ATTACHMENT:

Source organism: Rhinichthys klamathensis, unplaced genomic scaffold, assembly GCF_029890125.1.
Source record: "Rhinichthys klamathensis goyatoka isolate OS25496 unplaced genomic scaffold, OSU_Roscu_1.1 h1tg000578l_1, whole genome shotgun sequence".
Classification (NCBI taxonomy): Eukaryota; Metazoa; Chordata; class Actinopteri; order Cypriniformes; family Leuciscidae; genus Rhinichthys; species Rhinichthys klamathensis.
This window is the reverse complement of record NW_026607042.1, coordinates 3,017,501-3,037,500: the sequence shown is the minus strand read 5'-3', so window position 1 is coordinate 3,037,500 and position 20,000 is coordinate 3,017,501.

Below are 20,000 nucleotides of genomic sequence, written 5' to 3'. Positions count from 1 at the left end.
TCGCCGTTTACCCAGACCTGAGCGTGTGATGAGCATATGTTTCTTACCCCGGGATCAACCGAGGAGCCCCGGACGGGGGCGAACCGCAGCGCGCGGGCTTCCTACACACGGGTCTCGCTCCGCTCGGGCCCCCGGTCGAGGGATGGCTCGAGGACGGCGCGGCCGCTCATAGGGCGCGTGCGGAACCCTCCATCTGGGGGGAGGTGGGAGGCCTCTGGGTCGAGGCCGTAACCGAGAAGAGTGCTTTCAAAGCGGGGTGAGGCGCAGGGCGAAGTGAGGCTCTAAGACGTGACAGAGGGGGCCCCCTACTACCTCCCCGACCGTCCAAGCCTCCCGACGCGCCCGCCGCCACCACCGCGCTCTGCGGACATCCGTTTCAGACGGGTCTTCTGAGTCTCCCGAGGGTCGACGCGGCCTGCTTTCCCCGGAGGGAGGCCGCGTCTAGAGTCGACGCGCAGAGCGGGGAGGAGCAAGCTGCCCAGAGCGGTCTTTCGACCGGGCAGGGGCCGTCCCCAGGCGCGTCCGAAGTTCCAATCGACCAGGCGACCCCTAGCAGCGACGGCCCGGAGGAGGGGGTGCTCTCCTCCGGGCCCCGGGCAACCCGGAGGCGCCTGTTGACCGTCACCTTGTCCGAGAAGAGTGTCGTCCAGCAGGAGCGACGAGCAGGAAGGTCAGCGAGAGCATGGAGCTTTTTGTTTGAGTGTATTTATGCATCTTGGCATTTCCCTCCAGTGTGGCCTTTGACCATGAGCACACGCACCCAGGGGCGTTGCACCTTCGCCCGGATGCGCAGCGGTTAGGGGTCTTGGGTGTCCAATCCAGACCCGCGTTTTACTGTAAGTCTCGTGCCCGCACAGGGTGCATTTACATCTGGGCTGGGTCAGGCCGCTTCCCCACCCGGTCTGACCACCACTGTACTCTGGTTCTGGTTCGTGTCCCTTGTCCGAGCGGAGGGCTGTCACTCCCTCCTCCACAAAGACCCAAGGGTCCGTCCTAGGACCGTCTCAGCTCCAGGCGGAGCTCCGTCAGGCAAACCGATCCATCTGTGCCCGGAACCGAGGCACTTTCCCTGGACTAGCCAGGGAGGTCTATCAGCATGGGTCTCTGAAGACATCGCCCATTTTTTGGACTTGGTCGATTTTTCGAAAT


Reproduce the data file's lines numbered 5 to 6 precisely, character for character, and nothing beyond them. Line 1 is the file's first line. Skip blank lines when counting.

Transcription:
Below are 20,000 nucleotides of genomic sequence, written 5' to 3'. Positions count from 1 at the left end.
TCGCCGTTTACCCAGACCTGAGCGTGTGATGAGCATATGTTTCTTACCCCGGGATCAACCGAGGAGCCCCGGACGGGGGCGAACCGCAGCGCGCGGGCTTCCTACACACGGGTCTCGCTCCGCTCGGGCCCCCGGTCGAGGGATGGCTCGAGGACGGCGCGGCCGCTCATAGGGCGCGTGCGGAACCCTCCATCTGGGGGGAGGTGGGAGGCCTCTGGGTCGAGGCCGTAACCGAGAAGAGTGCTTTCAAAGCGGGGTGAGGCGCAGGGCGAAGTGAGGCTCTAAGACGTGACAGAGGGGGCCCCCTACTACCTCCCCGACCGTCCAAGCCTCCCGACGCGCCCGCCGCCACCACCGCGCTCTGCGGACATCCGTTTCAGACGGGTCTTCTGAGTCTCCCGAGGGTCGACGCGGCCTGCTTTCCCCGGAGGGAGGCCGCGTCTAGAGTCGACGCGCAGAGCGGGGAGGAGCAAGCTGCCCAGAGCGGTCTTTCGACCGGGCAGGGGCCGTCCCCAGGCGCGTCCGAAGTTCCAATCGACCAGGCGACCCCTAGCAGCGACGGCCCGGAGGAGGGGGTGCTCTCCTCCGGGCCCCGGGCAACCCGGAGGCGCCTGTTGACCGTCACCTTGTCCGAGAAGAGTGTCGTCCAGCAGGAGCGACGAGCAGGAAGGTCAGCGAGAGCATGGAGCTTTTTGTTTGAGTGTATTTATGCATCTTGGCATTTCCCTCCAGTGTGGCCTTTGACCATGAGCACACGCACCCAGGGGCGTTGCACCTTCGCCCGGATGCGCAGCGGTTAGGGGTCTTGGGTGTCCAATCCAGACCCGCGTTTTACTGTAAGTCTCGTGCCCGCACAGGGTGCATTTACATCTGGGCTGGGTCAGGCCGCTTCCCCACCCGGTCTGACCACCACTGTACTCTGGTTCTGGTTCGTGTCCCTTGTCCGAGCGGAGGGCTGTCACTCCCTCCTCCACAAAGACCCAAGGGTCCGTCCTAGGACCGTCTCAGCTCCAGGCGGAGCTCCGTCAGGCAAACCGATCCATCTGTGCCCGGAACCGAGGCACTTTCCCTGGACTAGCCAGGGAGGTCTATCAGCATGGGTCTCTGAAGACATCGCCCATTTTTTGGACTTGGTCGATTTTTCGAAAT